Weex Dunx Film Background by Ribot
I began working on forestry policy in Senegal in 1986 when colonial forestry policies were still in force. Little had changed in the forestry sector since Senegal’s independence in 1961. Forest based villagers had only rights to use non-commercially valuable forest products (usufruct rights) from surrounding forests. Meanwhile urban-based commercial producers held all rights over lucrative commercial opportunities.
The most valuable product from Senegal’s forests is charcoal. Charcoal, produced by the partial burning of wood, is harvested and produced in the forests and then transported to the capital city for use as domestic cooking fuel. Charcoal production, transport and sale are controlled by a small group of merchants—based in Dakar and in other small towns on the road from the forests to Dakar. These merchants have been able to control the sector through professional licenses allocated by the forest service and a national charcoal production quota that the national forest service in Dakar estimates every year and allocates to the privileged merchants who hold professional licenses. Once allocated their charcoal quotas each year, these merchants are able to obtain woodcutting permits for their migrant laborers (mostly from neighboring Guinea) whom they then send out into the forests to cut wood and produce charcoal. When the charcoal is ready, the merchants come with their trucks, exchange their quota for a transport permit and are then able to carry their product to the market in Dakar. In this manner, forestry laws have locked up control over forestry sector profits in the hands of a few very wealthy merchants. Forest villagers are excluded from the labor of production and from the profits of trade.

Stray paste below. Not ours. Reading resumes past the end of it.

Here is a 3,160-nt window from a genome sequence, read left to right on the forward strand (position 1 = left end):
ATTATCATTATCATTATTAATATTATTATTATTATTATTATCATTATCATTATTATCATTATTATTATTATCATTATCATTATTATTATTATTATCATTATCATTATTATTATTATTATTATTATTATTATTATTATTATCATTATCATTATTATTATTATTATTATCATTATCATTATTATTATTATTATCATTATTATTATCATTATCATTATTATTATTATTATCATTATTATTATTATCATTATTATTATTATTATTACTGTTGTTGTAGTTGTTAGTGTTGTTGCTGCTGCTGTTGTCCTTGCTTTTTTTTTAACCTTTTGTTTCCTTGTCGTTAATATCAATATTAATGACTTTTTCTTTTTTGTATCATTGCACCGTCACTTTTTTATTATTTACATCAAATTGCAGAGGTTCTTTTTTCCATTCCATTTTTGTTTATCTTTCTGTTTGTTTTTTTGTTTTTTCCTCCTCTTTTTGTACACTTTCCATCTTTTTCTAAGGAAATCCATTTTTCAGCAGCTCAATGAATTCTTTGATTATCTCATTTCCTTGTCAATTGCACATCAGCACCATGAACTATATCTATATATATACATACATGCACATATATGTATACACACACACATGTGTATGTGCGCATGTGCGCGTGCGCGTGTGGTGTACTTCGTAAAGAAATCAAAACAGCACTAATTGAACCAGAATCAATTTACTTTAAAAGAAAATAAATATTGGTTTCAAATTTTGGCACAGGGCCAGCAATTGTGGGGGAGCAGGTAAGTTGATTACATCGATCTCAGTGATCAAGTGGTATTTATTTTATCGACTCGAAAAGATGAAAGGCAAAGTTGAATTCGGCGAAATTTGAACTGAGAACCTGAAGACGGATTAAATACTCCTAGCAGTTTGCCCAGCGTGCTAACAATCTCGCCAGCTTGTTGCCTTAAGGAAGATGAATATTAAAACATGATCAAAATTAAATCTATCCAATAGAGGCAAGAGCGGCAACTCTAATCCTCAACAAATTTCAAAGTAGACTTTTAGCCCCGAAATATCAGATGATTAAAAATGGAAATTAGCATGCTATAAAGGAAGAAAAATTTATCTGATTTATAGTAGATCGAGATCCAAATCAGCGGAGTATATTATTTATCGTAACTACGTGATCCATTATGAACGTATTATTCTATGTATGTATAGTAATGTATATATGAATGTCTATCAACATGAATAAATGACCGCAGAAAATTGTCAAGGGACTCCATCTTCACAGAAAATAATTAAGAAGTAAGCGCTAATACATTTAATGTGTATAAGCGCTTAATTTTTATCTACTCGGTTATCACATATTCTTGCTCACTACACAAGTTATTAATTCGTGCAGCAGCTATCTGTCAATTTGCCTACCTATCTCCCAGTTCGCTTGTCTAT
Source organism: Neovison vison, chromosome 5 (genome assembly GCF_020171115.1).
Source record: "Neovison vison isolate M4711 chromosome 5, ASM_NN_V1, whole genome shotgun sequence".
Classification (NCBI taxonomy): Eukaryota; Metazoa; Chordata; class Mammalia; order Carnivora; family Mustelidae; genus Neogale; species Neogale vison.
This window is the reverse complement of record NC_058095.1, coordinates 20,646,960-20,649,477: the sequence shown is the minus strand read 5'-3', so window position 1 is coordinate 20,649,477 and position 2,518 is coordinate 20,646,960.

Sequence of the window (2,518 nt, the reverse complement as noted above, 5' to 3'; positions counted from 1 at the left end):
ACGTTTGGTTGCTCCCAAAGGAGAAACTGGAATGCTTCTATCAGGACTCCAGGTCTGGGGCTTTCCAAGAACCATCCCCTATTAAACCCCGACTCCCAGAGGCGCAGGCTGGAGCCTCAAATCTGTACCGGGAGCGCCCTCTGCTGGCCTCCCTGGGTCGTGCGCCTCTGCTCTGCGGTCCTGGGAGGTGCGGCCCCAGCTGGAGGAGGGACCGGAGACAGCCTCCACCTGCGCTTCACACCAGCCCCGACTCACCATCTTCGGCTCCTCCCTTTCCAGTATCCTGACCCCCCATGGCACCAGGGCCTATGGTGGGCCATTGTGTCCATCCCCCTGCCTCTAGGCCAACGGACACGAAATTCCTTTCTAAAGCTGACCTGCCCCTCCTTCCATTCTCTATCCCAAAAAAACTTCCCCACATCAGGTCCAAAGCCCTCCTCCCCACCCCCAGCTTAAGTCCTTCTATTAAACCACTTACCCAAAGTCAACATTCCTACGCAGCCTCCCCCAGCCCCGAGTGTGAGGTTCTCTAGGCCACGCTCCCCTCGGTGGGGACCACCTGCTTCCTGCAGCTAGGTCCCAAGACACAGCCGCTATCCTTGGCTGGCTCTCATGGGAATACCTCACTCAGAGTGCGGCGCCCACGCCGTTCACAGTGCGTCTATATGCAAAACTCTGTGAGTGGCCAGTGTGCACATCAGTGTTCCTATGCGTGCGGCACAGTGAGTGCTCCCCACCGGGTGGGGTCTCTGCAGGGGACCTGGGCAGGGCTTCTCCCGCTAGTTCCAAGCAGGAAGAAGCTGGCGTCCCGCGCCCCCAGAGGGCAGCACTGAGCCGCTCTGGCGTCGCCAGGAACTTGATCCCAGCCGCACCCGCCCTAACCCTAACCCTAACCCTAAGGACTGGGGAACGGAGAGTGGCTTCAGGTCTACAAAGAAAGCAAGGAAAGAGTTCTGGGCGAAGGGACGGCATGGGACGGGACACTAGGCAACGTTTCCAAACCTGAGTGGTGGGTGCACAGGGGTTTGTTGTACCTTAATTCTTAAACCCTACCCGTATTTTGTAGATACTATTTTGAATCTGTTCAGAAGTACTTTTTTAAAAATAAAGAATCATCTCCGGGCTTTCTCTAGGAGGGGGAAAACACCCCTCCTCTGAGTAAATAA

The charcoal quota set annually by the national forest service has no relation to either the potential of the forests nor is it linked to consumption. It therefore has neither an ecological function nor a role in guaranteeing urban supply. Indeed, according to all available surveys estimating consumption, the quota being fixed to this day at roughly half of the consumption of the city of Dakar alone. There are other cities consuming charcoal in Senegal, while minor in comparison to Dakar, the implication is that much of the trade in charcoal must be illegal. Since demand is being met yet the quota—which is supposed to equal supply—is well below demand, the difference between the quota and demand must be occurring through illegal channels. Indeed, it is. Most of the production that is above and beyond the quota enters Dakar as excess loads on the trucks with circulation permits or as charcoal confiscated from ‘illegal’ producers in the forests and then sold to licensed merchants or to truckers. In short, even the ‘illegal’ production is channeled through the forest service to a select and wealthy group of urban merchants.
In 1993 Senegal’s national assembly promulgated a new ‘participatory’ forestry code. This participatory code was designed to allow forest villagers to participate in the labor of production. This code allowed elected Rural Councils to participate in forest exploitation if they engaged in a series of arduous—and useless, in the minds of most rural people—forest management activities. Under this arrangement, when they had produced charcoal under these costly conditions, they could then sell to the already licensed merchants at low forest edge prices. But, if the Rural Council was not willing to engage in the odium of management, the code provide that the forest service could continue to allocate their forests to licensed merchants and their migrant laborers—who were not required to engage in any management activities. So, the choice given the elected local authorities was 1) participate in forest management and gain access to labor opportunities in production, or 2) the forests will be given to the merchants and cut out from under you. Further, since the merchants and their migrants did not have to bear the costs of managements, the forest villages and Rural Councils representing them could not really compete in this market. The 1993 policy was a failure. The forest villagers and Rural Councils did not jump to engage in participatory corvée.